Pakistan’s one-day side cricket leverage

Nations, whether rich or poor, realize the political significance of sports. A victory over arch-rivals or a win in the international arena can pay handsome political dividend. Take, for example, Pakistan-India cricket matches that are mini wars in their own right, with bragging rights that come with victory. Indeed, cricket has also been used for political promotion, with the PML-N reminding people that the ’92 World Cup was won during its tenure.... Read More

Cyril Almeida, Imran Khan, and the ECL

Earlier this year, I happened to attend an interesting debate at my alma mater, LUMS. A power-packed panel debated whether the prime minister of Pakistan should resign in the wake of the Panama leaks. The debate is now part of considerable social media chatter about Cyril Almeida’s appearance on the proposition bench. As an audience member who did not agree with Cyril’s stance and voted against the motion, I think it is extremely important for... Read More

Pakistan needs to lobby its case

An outgoing French diplomat, who served in Islamabad for many years, very alarmingly explained Pakistan’s state of external affairs. But first a little history. He explained how Pakistan had a cordial relationship with France which had been the first non-Muslim state to recognize Pakistan. During the Cold War, France considered Pakistan a “state deserving attention” and had been a major foreign supplier of Pakistan Armed Forces. She... Read More

Mind the gap

The World Economic Forum has been publishing the Global Gender Gap Report since 2006. Steps have been taken to bridge the gaps but there are still many tough challenges ahead. The last available report came out towards the end 2015. I read through it and put it away—but continued to think about Pakistan’s scorecard and its consistently appalling ranking (144 out of 145 countries). World Economic Forum 2015 I went back to the report again recently... Read More

Hunza – an oasis of education

Janeha Hussain was pleasantly surprised by her trip to Hunza A few weeks ago, my family and I set out on our annual summer trip to Gilgit-Baltistan. Our destination was the uniquely beautiful valley of Hunza-Nagar. We intended to stay for three or so days i n this valley, exploring the different tourist attractions such as the centuries-old forts of Altit and Baltit, the pre-historic rock carvings of Ganesh and, naturally, the handicrafts and souvenirs... Read More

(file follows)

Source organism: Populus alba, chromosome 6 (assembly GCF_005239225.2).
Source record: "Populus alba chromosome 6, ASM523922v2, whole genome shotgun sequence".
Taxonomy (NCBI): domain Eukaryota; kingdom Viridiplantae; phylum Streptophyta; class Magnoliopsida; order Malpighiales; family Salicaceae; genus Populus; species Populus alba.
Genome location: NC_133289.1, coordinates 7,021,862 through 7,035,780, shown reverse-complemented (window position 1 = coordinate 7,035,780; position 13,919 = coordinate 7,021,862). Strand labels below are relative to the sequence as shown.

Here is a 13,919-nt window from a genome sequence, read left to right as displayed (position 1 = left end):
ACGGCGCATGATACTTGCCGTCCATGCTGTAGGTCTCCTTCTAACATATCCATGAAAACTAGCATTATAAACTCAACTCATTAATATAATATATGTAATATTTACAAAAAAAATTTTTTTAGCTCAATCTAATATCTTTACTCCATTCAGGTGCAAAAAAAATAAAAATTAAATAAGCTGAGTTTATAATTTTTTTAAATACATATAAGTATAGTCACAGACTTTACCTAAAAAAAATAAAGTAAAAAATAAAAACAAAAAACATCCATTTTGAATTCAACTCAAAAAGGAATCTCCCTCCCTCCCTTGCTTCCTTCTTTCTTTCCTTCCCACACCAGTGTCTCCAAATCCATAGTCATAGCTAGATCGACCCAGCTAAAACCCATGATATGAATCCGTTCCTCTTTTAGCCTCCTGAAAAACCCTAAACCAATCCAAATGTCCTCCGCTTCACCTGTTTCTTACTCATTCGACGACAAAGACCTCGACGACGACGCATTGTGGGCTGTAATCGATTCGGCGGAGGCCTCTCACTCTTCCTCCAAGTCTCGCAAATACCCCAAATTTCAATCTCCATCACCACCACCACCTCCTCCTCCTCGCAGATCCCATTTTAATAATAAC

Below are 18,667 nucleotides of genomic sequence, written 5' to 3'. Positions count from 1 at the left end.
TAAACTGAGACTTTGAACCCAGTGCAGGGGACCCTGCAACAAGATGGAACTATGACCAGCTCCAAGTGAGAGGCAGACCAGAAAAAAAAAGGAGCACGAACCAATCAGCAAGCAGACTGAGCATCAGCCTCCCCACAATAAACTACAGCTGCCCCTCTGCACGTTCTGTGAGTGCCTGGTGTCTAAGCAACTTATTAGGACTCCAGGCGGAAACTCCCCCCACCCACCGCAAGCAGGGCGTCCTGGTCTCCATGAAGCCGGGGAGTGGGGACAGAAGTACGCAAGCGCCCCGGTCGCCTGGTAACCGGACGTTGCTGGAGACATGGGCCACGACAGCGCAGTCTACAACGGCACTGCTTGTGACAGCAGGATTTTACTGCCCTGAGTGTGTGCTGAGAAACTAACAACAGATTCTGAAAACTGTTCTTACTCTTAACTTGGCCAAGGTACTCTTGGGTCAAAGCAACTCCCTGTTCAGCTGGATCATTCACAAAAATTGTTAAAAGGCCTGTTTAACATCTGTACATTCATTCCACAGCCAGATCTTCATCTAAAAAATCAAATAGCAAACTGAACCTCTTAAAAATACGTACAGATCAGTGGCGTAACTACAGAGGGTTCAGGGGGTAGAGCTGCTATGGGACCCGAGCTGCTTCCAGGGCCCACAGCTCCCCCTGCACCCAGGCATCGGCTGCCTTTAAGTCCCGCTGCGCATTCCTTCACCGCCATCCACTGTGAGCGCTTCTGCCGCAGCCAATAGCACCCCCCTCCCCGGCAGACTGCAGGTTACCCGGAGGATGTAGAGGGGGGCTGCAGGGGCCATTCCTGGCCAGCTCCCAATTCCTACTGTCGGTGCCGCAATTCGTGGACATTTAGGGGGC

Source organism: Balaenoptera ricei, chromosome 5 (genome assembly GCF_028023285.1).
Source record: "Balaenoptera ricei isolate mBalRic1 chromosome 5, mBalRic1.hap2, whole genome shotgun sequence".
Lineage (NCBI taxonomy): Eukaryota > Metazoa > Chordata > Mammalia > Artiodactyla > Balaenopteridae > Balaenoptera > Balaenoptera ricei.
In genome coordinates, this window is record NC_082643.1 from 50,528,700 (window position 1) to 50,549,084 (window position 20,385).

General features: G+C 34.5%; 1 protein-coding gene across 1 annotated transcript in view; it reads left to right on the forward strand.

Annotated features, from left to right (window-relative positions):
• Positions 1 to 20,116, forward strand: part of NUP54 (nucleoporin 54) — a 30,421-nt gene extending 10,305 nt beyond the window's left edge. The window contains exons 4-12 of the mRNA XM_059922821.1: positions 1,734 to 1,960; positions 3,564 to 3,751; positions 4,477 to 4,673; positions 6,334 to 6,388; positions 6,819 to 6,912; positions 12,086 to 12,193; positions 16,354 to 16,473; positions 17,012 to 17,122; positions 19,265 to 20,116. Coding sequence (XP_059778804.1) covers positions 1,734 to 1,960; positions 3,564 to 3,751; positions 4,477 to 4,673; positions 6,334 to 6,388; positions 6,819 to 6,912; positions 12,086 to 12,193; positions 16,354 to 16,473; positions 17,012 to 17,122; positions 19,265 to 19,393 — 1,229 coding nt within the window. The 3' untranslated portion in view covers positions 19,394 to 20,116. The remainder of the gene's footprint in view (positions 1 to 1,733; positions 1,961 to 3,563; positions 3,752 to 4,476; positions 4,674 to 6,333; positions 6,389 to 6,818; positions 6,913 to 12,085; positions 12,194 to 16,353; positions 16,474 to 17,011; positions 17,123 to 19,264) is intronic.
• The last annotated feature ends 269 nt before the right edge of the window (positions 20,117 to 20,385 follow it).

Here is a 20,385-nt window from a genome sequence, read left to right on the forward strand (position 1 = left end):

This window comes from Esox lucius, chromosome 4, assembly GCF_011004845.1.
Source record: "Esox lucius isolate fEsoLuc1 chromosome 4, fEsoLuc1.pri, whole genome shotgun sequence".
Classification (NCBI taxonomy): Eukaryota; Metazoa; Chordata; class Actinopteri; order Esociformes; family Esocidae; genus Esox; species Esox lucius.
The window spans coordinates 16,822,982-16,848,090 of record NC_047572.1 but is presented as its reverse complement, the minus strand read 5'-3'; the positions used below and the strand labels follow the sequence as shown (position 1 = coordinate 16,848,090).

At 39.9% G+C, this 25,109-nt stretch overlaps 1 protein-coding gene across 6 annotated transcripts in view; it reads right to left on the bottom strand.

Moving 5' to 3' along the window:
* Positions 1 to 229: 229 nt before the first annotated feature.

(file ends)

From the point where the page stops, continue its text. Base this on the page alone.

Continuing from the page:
Indo-Pak: Do it now

Track 2 diplomacy is the way forward for India and Pakistan, says Waqas Rafique We are witness yet again to a recurrence of the classic tit-for-tat tension in Pakistan-India relations. Those who were happy to see the stage being set for resumption of Indo-Pak peace dialogue are now thinking twice before expressing hope for better relations between the arch rivals. Although Prime Minister Nawaz Sharif kept his promise of making efforts to bring the... Read More

Blog of the week: Sardaaraan

Mano Javed pens the real-life story of a Manto-esque figure called Sardaaraan Sardaaran was a tall and scrawny old woman with an exceptionally brisk walk who used to roam in the streets of Old Muslim Town, Lahore in the nineteen-nineties. Those days, we had a house in that vicinity so bumping into Sardaaran was a regular occurrence. Clad in tattered rags, her hair spread around her head in matted ropes, she would emerge from the end of the... Read More

Magna Carta for internet freedom

Shahab Siddiqi says that the government authorities’ inability to come up with answers to some of the questions raised on Internet freedom is quite telling To say the least, 2013 has been an interesting year for Internet freedom activists. When former-NSA-analyst-turned-whistleblower Edward Snowden leaked information on the US government’s complex web of spying programs, it was the biggest revelation in a year filled with instances where major... Read More

More than YouTube

Anti-internet censorship advocacy is focused more on the visible glamour of crusading for a cause and less on the real issues, says Adnan Rasool Complex issues with long term impacts are often dumbed down for easy consumption of the masses. This is a sad reality of the world we live in. Oversimplification of intricate challenges has unfortunately become a norm with the advent of mass media, particularly social media around the world. Serious issues... Read More

In defence of drones

An anonymous contributor to The Friday Times blogs asks if drones are really such a bad thing: Recently there has been much hue and cry over drone strikes and the loss of life and panic that it causes. All the political parties have condemned drone strikes and have demanded in the strongest terms that the United States of America stop them. The question is, are drone strikes really against our national interest? The TTP and its allies have killed... Read More

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